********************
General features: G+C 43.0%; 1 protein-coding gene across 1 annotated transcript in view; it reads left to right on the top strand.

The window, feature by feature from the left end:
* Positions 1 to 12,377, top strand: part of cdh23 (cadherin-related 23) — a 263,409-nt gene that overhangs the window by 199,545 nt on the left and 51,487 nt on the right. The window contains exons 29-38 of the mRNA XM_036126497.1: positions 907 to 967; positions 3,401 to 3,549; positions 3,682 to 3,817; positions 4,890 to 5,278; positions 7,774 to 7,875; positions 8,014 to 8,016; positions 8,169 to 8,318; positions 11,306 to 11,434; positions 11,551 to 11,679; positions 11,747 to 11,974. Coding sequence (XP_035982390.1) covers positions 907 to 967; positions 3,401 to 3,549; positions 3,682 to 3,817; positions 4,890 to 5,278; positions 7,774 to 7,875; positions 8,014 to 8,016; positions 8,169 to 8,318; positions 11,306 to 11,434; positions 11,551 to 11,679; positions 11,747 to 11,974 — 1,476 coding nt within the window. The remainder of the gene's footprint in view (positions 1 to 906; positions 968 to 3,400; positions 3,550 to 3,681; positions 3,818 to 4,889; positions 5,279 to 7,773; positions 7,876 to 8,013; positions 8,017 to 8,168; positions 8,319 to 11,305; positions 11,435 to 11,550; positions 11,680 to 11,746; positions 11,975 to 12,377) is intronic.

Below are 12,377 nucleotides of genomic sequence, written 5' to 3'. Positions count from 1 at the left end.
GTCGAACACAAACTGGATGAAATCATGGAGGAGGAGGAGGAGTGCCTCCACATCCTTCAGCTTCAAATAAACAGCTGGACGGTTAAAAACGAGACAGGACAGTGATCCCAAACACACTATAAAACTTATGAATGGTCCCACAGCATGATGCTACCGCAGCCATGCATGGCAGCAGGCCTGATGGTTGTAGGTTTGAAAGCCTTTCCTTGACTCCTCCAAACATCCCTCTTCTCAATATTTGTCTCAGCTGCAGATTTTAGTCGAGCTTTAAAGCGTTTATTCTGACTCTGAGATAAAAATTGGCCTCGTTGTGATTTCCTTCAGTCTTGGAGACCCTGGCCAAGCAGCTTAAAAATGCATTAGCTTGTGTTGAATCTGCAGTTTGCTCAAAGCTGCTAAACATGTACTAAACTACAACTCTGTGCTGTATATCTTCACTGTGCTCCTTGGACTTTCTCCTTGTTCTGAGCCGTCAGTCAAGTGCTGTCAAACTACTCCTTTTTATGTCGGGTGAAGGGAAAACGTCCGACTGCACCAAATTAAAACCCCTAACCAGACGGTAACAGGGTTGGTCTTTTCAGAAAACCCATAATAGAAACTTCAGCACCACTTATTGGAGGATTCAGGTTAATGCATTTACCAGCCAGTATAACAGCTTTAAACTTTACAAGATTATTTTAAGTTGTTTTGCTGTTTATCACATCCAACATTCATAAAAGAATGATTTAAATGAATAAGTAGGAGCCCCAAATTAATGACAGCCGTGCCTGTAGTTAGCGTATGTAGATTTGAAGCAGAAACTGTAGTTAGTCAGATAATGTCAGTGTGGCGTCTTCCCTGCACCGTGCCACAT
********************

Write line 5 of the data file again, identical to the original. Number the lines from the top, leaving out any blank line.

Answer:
GTCGAACACAAACTGGATGAAATCATGGAGGAGGAGGAGGAGTGCCTCCACATCCTTCAGCTTCAAATAAACAGCTGGACGGTTAAAAACGAGACAGGACAGTGATCCCAAACACACTATAAAACTTATGAATGGTCCCACAGCATGATGCTACCGCAGCCATGCATGGCAGCAGGCCTGATGGTTGTAGGTTTGAAAGCCTTTCCTTGACTCCTCCAAACATCCCTCTTCTCAATATTTGTCTCAGCTGCAGATTTTAGTCGAGCTTTAAAGCGTTTATTCTGACTCTGAGATAAAAATTGGCCTCGTTGTGATTTCCTTCAGTCTTGGAGACCCTGGCCAAGCAGCTTAAAAATGCATTAGCTTGTGTTGAATCTGCAGTTTGCTCAAAGCTGCTAAACATGTACTAAACTACAACTCTGTGCTGTATATCTTCACTGTGCTCCTTGGACTTTCTCCTTGTTCTGAGCCGTCAGTCAAGTGCTGTCAAACTACTCCTTTTTATGTCGGGTGAAGGGAAAACGTCCGACTGCACCAAATTAAAACCCCTAACCAGACGGTAACAGGGTTGGTCTTTTCAGAAAACCCATAATAGAAACTTCAGCACCACTTATTGGAGGATTCAGGTTAATGCATTTACCAGCCAGTATAACAGCTTTAAACTTTACAAGATTATTTTAAGTTGTTTTGCTGTTTATCACATCCAACATTCATAAAAGAATGATTTAAATGAATAAGTAGGAGCCCCAAATTAATGACAGCCGTGCCTGTAGTTAGCGTATGTAGATTTGAAGCAGAAACTGTAGTTAGTCAGATAATGTCAGTGTGGCGTCTTCCCTGCACCGTGCCACAT